by Gord Grant, Ph.D. R.Ac.
In my practice, I see many patients who experience considerable improvements in neck or back dysfunction when I combine Chinese bodywork techniques, such as sliding cupping and gua sha, together with acupuncture in the same session. These bodywork techniques initiate physiological healing changes that massage does not. I warn my patients that they may have some awful looking red marks after treatment, especially the first time (the the gua sha video). It is really interesting the red marks that may appear with gua sha or sliding cupping do not show up on a healthy tissues. The rash (or “sha” in Chinese) goes away in 3-7 days, and does not feel like a bruise. Instead, it feels very warm and active for a few days.
Typically after treatment, range of motion is greater and stiffness or tightness has diminished. The rash effects are diminished or absent during subsequent treatments, a change usually accompanied by very significant reductions in neck/back pain and tightness. In Traditional Chinese Medicine, it is said that a tight and painful back is caused by invading “pathogenic factors” of cold, damp, heat, or wind, which in turn cause “Qi” stagnation or blood stasis. Cupping and gua sha were said to release the stagnation and bring pathogenic factors and toxins to the skin surface where they could be released, and in turn to restore the natural flow of Qi and Blood. Scientific research on these eastern techniques is very limited, so there is no contemporary consensus or explanation of how cupping or gua sha work. I try to explain here what is happening in context to the synthesis of my 3 decades of work in science and research in several fields with what I see in the clinic.
The practitioner briefly inserts a flame in the cup, and after the flame is removed, the cup is applied to the back, shoulder, or neck, where the air in the cup cools and creates a vacuum to pull up the tissues beneath. The cup is then moved around the affected area, and may be placed over tight areas for longer periods. The amazing sensation of cupping is like having your skin and subdermal connective tissues pulled up gently. It is not painful, but rather a pleasant sensation. It is more difficult to move the cup over tight areas. I realized how cupping works when I was at an international conference in Baltimore a couple of years ago, where an ultrasound video was shown of lower back tissues. A side angle view into the many layered sinews of a healthy back showed how these amazingly little rivers of tissues slide on on the other when the back was arched back and forth. This was for a healthy back remember. Then they showed the same angle of someone with chronic lower back pain, and all the little rivers of sinew were stuck together and moved as one bulky group. It occurred to me that this is the product of any chronic inflammation — fibrosis, or adhesions as the body’s attempt to splint tissues that are not healing as a “Plan B” effort if the problem is not resolved. I realized this is the reason cupping is so great for stiff neck, shoulders, and back is because it can lift and separate the stuck tissues to help rehabilitate someone, especially if they are active and are able to keep the little layers separate between treatments.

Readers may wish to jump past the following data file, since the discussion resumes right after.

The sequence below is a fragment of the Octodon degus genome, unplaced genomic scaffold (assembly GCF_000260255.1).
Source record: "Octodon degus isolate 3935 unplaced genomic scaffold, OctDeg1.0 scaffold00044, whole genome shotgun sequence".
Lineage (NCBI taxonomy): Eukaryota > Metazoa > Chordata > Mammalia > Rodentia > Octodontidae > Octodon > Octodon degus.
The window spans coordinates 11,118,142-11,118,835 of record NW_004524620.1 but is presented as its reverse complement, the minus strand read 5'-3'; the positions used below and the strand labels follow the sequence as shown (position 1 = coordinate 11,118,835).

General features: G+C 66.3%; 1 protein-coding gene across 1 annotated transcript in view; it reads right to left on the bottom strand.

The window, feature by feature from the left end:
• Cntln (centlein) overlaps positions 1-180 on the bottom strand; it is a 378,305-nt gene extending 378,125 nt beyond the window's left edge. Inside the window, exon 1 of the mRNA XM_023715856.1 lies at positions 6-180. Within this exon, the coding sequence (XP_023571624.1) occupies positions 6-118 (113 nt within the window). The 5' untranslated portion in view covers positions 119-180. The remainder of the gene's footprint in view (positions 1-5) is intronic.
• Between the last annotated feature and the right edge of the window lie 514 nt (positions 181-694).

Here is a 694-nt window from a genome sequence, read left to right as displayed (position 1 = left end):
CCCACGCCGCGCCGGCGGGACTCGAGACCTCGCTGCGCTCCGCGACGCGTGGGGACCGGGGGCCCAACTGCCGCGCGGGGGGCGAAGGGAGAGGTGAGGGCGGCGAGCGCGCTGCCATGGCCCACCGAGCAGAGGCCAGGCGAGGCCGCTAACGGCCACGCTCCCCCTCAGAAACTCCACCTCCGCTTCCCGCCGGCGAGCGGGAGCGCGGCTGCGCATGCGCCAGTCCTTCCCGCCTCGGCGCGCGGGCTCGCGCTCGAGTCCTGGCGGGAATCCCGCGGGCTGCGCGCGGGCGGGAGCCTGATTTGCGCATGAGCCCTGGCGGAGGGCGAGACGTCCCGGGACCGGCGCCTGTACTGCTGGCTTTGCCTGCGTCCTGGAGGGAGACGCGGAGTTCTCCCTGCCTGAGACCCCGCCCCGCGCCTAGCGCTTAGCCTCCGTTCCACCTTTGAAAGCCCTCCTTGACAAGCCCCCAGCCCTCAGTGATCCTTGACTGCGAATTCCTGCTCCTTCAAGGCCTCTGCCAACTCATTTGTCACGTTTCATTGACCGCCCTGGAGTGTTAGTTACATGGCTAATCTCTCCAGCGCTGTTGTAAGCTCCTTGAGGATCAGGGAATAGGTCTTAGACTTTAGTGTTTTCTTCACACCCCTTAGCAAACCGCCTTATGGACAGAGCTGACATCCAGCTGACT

The practitioner just uses the edge of a simple Chinese soup spoon to gently and repeatedly rub the tight neck area. I think gua sha is creating controlled damage of fragile tissue — gua sha does not do this with healthy tissue. Muscles and sinews that are chronically over-tight due to injury or compensating for some other problem have poor circulation and have increased metabolic needs. This results in malnourished and degenerate tissue that is not able to adequately be nourished or clear wastes. By breaking some of the tissue in a controlled way, I think gua sha serves to put a red flag signal up for the body to come in a replace the tissue quickly and to restore blood supply and function. Before this, the tissues are just holding and getting by. We know when cells are broken open, they send strong inflammatory signals to the body to increase blood supply and to permit the entry of healing fluids and immune cells to do a clean-up and repair job. There is a definite art to this technique, since too much is counter-productive, too little doesn’t get a good effect.
Acupuncture serves to decrease the pain and tension in order to break the vicious negative cycle. We address other issues with acupuncture such as stress-related muscle tension, body posture and dynamics, and optimizing whole body function to support healthy tissues. These other issues can often be at the root of what created the muscle stiffness in the first place. I have been making some amazing progress with patients with long-term stiffness in the neck and back, and I attribute it to implementing the bodywork techniques with acupuncture. I hope this will help you better understand these “fringe” techniques, and to consider them as part of your next treatment if you have stiffness or tightness, or limited range of motion.